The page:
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10 CCC personnel now Certified BERDE Professionals
January 04, 2022 Tuesday

MANILA, 4 January 2022 —  The Climate Change Commission (CCC) welcomes a new set of Certified BERDE Professionals within the agency after ten staff passed the comprehensive BERDE Professionals Basic Training Course and Qualifying Examinations.   BERDE, short for ‘Building for Ecologically Responsive Design Excellence’, is a tool to assess, monitor, and certify the performance of green building projects, above and beyond existing national and local building and environmental laws, regulations, and mandatory standards.   The BERDE Course was developed by the Philippine Green Building Council (PHILGBC) and aims to increase capability of professionals and project proponents in implementing green building projects. The training includes sustainability in buildings and in-depth discussion on the BERDE Green Building Rating System.   To advance the greening of Philippine healthcare facilities and implement relevant green building initiatives as part of the country’s climate action response, the CCC, along with 16 staff from the Department of Health (DOH) as the lead implementing agency for the climate-smart hospitals project, participated in the said training program.   Advancing green buildings is one of the priorities of the Commission as a crucial adaptation measure to the impacts of climate change in the most vulnerable communities, and to mitigate carbon emissions from built infrastructure.   To know more about BERDE and its courses, click the link: https://philgbc.org/become-a-certified-green-building-professional-2/.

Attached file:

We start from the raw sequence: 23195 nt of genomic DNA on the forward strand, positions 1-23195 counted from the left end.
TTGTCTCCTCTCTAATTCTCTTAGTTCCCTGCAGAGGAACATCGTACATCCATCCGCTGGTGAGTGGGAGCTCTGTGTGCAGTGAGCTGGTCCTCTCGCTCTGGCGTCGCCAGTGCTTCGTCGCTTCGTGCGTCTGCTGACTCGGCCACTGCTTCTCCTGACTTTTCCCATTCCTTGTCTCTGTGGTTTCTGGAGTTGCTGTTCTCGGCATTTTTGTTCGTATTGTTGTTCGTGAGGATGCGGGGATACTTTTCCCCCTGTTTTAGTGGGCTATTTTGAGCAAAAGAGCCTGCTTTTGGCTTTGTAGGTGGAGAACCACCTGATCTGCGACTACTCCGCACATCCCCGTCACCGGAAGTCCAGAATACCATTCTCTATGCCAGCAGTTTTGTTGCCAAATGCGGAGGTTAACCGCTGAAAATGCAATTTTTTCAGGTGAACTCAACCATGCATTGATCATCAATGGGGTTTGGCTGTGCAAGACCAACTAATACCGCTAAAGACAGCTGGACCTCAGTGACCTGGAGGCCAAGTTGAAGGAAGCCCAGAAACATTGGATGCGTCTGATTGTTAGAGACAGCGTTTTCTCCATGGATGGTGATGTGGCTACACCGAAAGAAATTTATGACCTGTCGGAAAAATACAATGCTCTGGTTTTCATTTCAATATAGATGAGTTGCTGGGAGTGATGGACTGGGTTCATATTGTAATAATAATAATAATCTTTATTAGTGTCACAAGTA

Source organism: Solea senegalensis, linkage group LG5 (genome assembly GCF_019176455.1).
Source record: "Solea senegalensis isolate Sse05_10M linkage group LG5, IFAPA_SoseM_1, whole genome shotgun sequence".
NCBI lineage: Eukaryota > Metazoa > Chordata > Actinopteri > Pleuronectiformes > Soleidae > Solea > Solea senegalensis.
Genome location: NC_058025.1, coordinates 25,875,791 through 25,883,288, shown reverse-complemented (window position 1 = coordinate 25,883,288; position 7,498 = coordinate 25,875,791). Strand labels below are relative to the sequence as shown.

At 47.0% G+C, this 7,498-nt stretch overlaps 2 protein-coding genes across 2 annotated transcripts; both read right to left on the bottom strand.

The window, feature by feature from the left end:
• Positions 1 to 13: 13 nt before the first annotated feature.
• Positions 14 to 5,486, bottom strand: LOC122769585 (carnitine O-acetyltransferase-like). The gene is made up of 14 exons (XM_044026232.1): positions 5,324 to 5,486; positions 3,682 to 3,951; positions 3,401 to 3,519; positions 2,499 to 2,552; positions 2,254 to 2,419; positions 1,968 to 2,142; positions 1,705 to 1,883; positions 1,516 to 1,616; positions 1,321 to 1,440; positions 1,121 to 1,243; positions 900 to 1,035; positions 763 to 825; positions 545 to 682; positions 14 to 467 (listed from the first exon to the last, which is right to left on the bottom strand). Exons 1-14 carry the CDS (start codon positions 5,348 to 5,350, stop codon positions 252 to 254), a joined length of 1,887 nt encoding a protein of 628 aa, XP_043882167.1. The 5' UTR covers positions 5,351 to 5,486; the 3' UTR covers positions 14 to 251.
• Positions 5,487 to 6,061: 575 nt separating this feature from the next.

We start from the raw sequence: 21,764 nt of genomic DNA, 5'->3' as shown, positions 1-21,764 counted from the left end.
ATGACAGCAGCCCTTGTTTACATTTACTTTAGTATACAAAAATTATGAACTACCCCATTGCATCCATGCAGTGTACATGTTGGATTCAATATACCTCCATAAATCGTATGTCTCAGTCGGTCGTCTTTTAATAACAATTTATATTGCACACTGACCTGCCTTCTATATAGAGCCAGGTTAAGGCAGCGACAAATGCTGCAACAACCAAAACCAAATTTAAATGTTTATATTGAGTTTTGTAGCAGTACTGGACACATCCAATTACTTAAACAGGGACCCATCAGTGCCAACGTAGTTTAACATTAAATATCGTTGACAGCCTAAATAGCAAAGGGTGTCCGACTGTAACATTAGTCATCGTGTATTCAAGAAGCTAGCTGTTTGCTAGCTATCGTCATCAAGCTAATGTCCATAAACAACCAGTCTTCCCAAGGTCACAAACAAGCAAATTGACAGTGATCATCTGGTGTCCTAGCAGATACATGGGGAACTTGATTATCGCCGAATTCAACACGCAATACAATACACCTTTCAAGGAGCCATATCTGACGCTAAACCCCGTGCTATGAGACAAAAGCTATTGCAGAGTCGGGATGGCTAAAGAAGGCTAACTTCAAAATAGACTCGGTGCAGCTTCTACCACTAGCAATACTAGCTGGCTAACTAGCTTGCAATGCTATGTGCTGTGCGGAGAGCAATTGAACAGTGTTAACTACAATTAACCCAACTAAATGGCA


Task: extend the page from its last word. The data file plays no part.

CCC, ODSL to air second part of The Best of Stories For A Better Normal
January 03, 2022 Monday